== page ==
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Ohio Dog-Bite Ruling Allows for Non-Economic, Punitive Damages

Posted by attorney John Sauter

Victims of dog attacks were given greater rights by the Ohio Supreme Court in the January 2010 Beckett v. Warren decision, which opens the door to recovery of non-economic and punitive damages if the dog's vicious propensities were known to the owner and no reasonable precautions were taken to protect others. Damages previously allowed under Ohio's dog-bite statute - for reimbursement of medical expenses only - can still be claimed.

Prior to the Ohio Supreme Court's decision, victims of dog attacks could seek relief only under Ohio dog-bite statute, R.C. 955.28. The statute imposed strict liability on the owner of a dog "for any injury...that is caused by the dog" unless the injured person was trespassing or committing a criminal offense.

For strict liability under the statute to attach, the victim must show (1) ownership of the dog; (2) whether the dog's actions were the proximate cause of the injury; and (3) damages. Prior to Beckett, non-economic and punitive damages were not compensable.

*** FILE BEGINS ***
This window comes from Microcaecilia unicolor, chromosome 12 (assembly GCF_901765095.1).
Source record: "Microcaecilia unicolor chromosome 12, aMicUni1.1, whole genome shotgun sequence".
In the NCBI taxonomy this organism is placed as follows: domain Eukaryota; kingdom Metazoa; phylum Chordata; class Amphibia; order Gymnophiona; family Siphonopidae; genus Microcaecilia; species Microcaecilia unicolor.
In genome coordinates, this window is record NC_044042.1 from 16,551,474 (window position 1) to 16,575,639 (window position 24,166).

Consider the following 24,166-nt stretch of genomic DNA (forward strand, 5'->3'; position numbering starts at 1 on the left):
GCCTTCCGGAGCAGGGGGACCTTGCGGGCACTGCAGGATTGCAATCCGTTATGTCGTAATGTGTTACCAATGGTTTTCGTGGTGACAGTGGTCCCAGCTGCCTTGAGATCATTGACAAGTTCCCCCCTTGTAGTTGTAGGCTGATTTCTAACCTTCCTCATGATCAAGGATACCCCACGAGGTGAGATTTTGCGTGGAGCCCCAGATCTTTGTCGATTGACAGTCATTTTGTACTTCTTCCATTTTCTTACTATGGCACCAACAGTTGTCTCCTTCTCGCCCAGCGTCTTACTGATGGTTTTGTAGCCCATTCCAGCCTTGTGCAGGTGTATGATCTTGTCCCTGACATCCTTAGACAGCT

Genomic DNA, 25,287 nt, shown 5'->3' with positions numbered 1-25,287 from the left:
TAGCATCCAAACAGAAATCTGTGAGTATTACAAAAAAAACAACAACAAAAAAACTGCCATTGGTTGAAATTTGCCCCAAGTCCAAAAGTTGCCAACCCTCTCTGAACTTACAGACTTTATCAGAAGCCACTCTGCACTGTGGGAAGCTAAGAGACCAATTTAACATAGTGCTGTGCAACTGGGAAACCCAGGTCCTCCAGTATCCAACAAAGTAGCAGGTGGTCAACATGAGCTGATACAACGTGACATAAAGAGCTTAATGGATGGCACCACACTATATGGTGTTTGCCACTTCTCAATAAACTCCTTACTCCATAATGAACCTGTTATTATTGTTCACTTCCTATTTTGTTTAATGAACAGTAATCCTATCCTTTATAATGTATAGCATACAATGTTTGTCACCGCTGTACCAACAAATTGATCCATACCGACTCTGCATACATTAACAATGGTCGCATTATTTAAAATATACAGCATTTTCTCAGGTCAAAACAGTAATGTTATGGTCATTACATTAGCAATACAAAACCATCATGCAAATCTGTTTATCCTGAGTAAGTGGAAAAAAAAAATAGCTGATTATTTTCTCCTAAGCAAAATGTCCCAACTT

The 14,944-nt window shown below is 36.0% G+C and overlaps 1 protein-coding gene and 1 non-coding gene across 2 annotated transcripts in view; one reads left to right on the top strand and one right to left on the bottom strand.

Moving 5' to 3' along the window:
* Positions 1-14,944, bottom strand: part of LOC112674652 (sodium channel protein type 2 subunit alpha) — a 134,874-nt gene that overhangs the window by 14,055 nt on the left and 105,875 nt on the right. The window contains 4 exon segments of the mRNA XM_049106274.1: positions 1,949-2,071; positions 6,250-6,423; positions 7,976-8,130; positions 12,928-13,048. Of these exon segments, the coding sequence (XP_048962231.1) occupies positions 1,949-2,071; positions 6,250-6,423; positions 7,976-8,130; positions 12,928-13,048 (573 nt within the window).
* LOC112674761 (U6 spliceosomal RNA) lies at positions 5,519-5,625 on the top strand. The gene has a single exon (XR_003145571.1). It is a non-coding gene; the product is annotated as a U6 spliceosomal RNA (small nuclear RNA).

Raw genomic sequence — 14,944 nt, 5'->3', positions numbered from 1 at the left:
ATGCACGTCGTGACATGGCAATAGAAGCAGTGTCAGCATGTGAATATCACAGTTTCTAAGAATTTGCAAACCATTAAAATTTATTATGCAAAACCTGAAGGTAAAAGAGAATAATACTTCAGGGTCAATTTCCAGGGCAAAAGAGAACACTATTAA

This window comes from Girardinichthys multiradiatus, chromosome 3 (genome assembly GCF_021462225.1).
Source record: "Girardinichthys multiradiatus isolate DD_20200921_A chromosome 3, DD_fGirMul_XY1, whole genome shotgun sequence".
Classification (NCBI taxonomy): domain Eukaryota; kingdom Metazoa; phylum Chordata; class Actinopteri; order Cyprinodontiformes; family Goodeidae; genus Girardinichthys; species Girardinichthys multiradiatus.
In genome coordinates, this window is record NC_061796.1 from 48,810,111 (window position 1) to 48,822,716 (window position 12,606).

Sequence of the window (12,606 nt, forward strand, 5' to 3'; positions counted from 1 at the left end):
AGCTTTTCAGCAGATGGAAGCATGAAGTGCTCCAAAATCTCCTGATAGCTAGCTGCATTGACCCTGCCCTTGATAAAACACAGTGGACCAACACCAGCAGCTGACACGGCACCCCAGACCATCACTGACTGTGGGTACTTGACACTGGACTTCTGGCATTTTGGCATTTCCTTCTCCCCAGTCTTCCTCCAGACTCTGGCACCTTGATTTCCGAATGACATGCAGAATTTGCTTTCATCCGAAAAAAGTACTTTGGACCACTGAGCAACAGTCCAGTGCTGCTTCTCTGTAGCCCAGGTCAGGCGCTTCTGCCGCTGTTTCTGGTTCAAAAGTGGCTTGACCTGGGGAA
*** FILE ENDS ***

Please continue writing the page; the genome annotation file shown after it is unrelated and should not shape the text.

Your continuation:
Beckett, however, concluded that "there are two bases for recovery in Ohio for injuries sustained as a result of a dog bite: common law and statutory." The Court continued, "in a common law action...a plaintiff must how that (1) the defendant owned or harbored the dog; (2) the dog was vicious; (3) the defendant knew of the dog's viciousness; and (4) the dog was kept in a negligent manner after the keeper knew of its viciousness."

As a result of the Beckett ruling, a dog's propensity towards violence and its viciousness, as well as how the dog was maintained are now relevant issues for a plaintiff seeking non-economic and punitive damages.

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